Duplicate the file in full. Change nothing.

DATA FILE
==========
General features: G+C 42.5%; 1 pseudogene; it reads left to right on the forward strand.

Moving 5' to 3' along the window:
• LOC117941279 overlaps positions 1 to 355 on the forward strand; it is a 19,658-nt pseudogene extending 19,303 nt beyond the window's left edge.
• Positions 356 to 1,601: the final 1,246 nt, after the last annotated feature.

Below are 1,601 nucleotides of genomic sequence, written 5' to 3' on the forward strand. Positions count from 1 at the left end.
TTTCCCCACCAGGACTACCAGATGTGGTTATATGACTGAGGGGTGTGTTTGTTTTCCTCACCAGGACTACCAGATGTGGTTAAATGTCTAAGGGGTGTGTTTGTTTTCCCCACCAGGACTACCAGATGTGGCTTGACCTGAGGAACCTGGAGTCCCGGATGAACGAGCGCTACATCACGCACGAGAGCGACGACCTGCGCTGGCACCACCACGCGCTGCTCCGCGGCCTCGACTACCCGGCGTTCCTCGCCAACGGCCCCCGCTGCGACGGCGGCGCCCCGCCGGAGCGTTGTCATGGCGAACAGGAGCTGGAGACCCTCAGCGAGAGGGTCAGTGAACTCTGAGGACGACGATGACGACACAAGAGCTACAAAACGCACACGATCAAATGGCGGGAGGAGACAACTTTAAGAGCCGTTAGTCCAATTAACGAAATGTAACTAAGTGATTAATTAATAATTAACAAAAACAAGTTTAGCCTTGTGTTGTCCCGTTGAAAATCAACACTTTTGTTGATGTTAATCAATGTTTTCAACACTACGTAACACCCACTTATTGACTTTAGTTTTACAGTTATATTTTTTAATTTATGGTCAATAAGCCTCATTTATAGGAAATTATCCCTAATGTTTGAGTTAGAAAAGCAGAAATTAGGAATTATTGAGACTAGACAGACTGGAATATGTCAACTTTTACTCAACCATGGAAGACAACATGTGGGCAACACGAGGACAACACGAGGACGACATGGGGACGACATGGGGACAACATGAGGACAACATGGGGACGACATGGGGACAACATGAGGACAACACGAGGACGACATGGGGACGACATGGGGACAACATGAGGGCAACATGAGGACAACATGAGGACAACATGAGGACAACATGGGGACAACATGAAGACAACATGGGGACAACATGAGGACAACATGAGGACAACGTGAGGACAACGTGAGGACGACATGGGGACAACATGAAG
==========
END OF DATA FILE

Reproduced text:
General features: G+C 42.5%; 1 pseudogene; it reads left to right on the forward strand.

Moving 5' to 3' along the window:
• LOC117941279 overlaps positions 1 to 355 on the forward strand; it is a 19,658-nt pseudogene extending 19,303 nt beyond the window's left edge.
• Positions 356 to 1,601: the final 1,246 nt, after the last annotated feature.

Below are 1,601 nucleotides of genomic sequence, written 5' to 3' on the forward strand. Positions count from 1 at the left end.
TTTCCCCACCAGGACTACCAGATGTGGTTATATGACTGAGGGGTGTGTTTGTTTTCCTCACCAGGACTACCAGATGTGGTTAAATGTCTAAGGGGTGTGTTTGTTTTCCCCACCAGGACTACCAGATGTGGCTTGACCTGAGGAACCTGGAGTCCCGGATGAACGAGCGCTACATCACGCACGAGAGCGACGACCTGCGCTGGCACCACCACGCGCTGCTCCGCGGCCTCGACTACCCGGCGTTCCTCGCCAACGGCCCCCGCTGCGACGGCGGCGCCCCGCCGGAGCGTTGTCATGGCGAACAGGAGCTGGAGACCCTCAGCGAGAGGGTCAGTGAACTCTGAGGACGACGATGACGACACAAGAGCTACAAAACGCACACGATCAAATGGCGGGAGGAGACAACTTTAAGAGCCGTTAGTCCAATTAACGAAATGTAACTAAGTGATTAATTAATAATTAACAAAAACAAGTTTAGCCTTGTGTTGTCCCGTTGAAAATCAACACTTTTGTTGATGTTAATCAATGTTTTCAACACTACGTAACACCCACTTATTGACTTTAGTTTTACAGTTATATTTTTTAATTTATGGTCAATAAGCCTCATTTATAGGAAATTATCCCTAATGTTTGAGTTAGAAAAGCAGAAATTAGGAATTATTGAGACTAGACAGACTGGAATATGTCAACTTTTACTCAACCATGGAAGACAACATGTGGGCAACACGAGGACAACACGAGGACGACATGGGGACGACATGGGGACAACATGAGGACAACATGGGGACGACATGGGGACAACATGAGGACAACACGAGGACGACATGGGGACGACATGGGGACAACATGAGGGCAACATGAGGACAACATGAGGACAACATGAGGACAACATGGGGACAACATGAAGACAACATGGGGACAACATGAGGACAACATGAGGACAACGTGAGGACAACGTGAGGACGACATGGGGACAACATGAAG